At least 1,200 protesters were arrested in Brazil after they stormed government buildings in Brasília in support of former president Jair Bolsonaro, per The New York Times.
On Sunday, thousands of supporters of Brazil’s former far-right president stormed the Congress, Supreme Court, and presidential offices in the country’s capital. The supporters of Bolsonaro, who is currently in Florida, were protesting what they have falsely claimed was a stolen election, which might sound familiar to anyone who followed the fallout of Donald Trump’s defeat in the 2020 presidential election.
In fact, video from the rampage was eerily similar to scenes from the January 6th Capitol riot.
In a conference following the events that took place on Sunday, Brazil’s justice minister Flávio Dino confirmed at least 200 people were arrested before the larger figure was reported on Monday. Many of the supporters had set up camps nearby army barracks in the capital, and some had been there as long as 60 days. The Supreme Court has since ordered authorities to clear out the camps.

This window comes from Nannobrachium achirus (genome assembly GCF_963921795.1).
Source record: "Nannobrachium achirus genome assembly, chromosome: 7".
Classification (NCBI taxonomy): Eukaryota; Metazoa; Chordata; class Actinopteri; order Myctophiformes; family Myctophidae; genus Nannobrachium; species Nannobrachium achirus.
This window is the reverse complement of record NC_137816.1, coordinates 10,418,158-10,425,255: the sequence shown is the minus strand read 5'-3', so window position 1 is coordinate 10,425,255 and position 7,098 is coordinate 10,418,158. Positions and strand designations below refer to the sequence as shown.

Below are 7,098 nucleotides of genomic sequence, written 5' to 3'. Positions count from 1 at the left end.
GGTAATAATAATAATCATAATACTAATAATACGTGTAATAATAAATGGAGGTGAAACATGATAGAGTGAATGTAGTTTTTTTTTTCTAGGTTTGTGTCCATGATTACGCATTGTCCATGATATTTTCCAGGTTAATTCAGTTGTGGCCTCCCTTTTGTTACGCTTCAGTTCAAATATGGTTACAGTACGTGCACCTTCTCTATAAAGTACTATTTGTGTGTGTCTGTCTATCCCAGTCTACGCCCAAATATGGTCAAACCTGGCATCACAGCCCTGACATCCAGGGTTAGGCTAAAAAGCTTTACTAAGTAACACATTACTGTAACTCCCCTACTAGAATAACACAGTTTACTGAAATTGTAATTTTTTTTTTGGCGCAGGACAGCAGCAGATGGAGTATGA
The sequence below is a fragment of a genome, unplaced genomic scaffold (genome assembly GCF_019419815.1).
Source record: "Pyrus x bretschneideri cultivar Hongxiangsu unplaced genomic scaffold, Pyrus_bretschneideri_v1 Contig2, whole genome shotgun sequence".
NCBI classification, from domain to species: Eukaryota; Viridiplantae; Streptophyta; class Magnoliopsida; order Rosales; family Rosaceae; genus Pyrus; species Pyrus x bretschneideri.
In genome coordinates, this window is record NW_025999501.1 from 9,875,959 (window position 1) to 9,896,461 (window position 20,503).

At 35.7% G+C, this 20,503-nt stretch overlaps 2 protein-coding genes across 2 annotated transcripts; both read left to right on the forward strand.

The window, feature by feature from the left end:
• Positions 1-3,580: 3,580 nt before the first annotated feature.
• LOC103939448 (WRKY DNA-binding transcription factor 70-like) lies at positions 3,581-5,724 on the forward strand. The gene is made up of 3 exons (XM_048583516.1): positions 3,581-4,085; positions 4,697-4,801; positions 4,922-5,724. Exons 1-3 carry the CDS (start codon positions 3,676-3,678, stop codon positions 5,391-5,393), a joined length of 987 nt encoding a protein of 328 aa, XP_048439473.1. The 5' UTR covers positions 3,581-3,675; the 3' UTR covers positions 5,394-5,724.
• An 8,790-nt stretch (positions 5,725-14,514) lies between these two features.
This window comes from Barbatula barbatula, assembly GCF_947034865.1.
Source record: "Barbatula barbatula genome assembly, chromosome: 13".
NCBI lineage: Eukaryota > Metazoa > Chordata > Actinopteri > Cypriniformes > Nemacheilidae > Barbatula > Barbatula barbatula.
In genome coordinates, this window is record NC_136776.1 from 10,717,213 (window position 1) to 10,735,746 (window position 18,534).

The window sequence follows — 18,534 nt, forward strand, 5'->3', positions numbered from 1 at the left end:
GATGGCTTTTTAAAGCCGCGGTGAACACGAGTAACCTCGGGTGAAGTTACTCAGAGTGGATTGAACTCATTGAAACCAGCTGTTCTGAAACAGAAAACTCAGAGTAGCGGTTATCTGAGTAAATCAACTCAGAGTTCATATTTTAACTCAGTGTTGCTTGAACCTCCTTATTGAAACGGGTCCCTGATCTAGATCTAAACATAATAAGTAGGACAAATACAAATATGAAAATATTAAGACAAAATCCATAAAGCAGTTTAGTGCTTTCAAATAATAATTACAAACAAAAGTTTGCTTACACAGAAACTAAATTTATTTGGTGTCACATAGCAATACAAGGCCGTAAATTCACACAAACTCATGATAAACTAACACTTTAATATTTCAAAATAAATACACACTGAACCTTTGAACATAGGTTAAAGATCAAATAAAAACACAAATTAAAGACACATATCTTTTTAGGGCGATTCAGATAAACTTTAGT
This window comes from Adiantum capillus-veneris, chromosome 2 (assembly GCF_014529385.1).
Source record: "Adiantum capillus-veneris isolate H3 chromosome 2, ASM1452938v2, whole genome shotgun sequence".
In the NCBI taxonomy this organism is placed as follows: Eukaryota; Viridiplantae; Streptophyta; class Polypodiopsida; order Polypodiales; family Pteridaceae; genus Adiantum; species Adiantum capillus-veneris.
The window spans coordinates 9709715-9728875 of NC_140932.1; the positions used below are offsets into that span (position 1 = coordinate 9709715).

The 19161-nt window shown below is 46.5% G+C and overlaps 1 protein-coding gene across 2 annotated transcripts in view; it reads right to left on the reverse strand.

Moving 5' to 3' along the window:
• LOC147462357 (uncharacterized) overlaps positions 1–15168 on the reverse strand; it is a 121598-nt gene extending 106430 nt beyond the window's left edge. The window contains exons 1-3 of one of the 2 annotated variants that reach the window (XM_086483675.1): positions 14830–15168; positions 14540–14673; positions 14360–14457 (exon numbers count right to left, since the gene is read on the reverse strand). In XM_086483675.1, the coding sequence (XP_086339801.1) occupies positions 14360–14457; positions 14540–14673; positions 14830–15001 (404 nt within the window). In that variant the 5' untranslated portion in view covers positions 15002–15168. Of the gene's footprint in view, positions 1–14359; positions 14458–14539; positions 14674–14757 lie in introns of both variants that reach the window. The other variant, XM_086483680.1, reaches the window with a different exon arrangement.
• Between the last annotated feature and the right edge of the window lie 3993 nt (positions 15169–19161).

Photos and videos from the riots on Sunday show federal buildings trashed, with toppled furniture, broken windows, and shattered windows. A highly-valued painting by Emiliano Di Cavalcanti was punctured during the comotion, and a statue outside the court was vandalized.
Those who took part in the riot could face charges for attempting to unseat a democratically elected government.
Left-wing president Inácio Lula da Silva, who beat Bolsonaro in an election last year, signed an emergency decree that put federal authorities in charge of Brasília’s security. Lula was not present in the capital at the time of the riots, but arrived at the scene late on Sunday to survey the damage. He has called the events “acts of terrorism,” a statement that was co-signed by House Speaker Arthur Lira, Chief Justice Rosa Weber of the Supreme Court, and deputy president of the Senate Veneziano Vital do Rego.
Bolsonaro also condemned the protesters, and said that while peaceful demonstrations are a key part of democratic nations, “destruction and invasions of public buildings” is not.
President Biden joined other world leaders in condemning the riots. “I condemn the assault on democracy and on the peaceful transfer of power in Brazil,” he tweeted.
“Brazil’s democratic institutions have our full support and the will of the Brazilian people must not be undermined. I look forward to continuing to work with [Luiz Inácio Lula da Silva],” Biden added.
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